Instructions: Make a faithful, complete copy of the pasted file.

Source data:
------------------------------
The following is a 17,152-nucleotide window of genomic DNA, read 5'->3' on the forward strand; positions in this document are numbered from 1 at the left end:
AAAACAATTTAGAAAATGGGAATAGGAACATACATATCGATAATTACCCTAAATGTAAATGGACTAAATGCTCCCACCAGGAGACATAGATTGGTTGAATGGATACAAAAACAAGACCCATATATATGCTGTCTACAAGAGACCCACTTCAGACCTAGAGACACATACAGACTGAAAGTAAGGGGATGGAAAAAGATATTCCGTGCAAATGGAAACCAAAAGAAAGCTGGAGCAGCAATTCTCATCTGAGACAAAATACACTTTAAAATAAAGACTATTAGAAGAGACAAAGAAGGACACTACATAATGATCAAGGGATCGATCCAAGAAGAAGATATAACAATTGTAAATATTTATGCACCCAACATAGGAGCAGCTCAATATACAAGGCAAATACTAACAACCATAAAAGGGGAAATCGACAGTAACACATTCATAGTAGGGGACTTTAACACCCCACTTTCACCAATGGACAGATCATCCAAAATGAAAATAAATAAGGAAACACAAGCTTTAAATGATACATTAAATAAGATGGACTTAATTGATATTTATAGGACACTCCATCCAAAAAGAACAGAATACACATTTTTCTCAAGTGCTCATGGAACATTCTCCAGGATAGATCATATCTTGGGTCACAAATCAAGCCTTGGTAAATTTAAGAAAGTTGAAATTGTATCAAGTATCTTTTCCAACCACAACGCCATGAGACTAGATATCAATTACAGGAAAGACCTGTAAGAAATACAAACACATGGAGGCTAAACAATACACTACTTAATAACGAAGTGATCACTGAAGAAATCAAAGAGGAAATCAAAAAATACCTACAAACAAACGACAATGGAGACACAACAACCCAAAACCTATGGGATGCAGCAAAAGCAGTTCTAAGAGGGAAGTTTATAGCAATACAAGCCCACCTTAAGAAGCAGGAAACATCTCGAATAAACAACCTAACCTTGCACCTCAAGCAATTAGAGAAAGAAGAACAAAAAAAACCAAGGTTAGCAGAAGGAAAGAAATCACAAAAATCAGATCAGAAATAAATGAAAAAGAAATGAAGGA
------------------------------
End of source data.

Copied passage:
The following is a 17,152-nucleotide window of genomic DNA, read 5'->3' on the forward strand; positions in this document are numbered from 1 at the left end:
AAAACAATTTAGAAAATGGGAATAGGAACATACATATCGATAATTACCCTAAATGTAAATGGACTAAATGCTCCCACCAGGAGACATAGATTGGTTGAATGGATACAAAAACAAGACCCATATATATGCTGTCTACAAGAGACCCACTTCAGACCTAGAGACACATACAGACTGAAAGTAAGGGGATGGAAAAAGATATTCCGTGCAAATGGAAACCAAAAGAAAGCTGGAGCAGCAATTCTCATCTGAGACAAAATACACTTTAAAATAAAGACTATTAGAAGAGACAAAGAAGGACACTACATAATGATCAAGGGATCGATCCAAGAAGAAGATATAACAATTGTAAATATTTATGCACCCAACATAGGAGCAGCTCAATATACAAGGCAAATACTAACAACCATAAAAGGGGAAATCGACAGTAACACATTCATAGTAGGGGACTTTAACACCCCACTTTCACCAATGGACAGATCATCCAAAATGAAAATAAATAAGGAAACACAAGCTTTAAATGATACATTAAATAAGATGGACTTAATTGATATTTATAGGACACTCCATCCAAAAAGAACAGAATACACATTTTTCTCAAGTGCTCATGGAACATTCTCCAGGATAGATCATATCTTGGGTCACAAATCAAGCCTTGGTAAATTTAAGAAAGTTGAAATTGTATCAAGTATCTTTTCCAACCACAACGCCATGAGACTAGATATCAATTACAGGAAAGACCTGTAAGAAATACAAACACATGGAGGCTAAACAATACACTACTTAATAACGAAGTGATCACTGAAGAAATCAAAGAGGAAATCAAAAAATACCTACAAACAAACGACAATGGAGACACAACAACCCAAAACCTATGGGATGCAGCAAAAGCAGTTCTAAGAGGGAAGTTTATAGCAATACAAGCCCACCTTAAGAAGCAGGAAACATCTCGAATAAACAACCTAACCTTGCACCTCAAGCAATTAGAGAAAGAAGAACAAAAAAAACCAAGGTTAGCAGAAGGAAAGAAATCACAAAAATCAGATCAGAAATAAATGAAAAAGAAATGAAGGA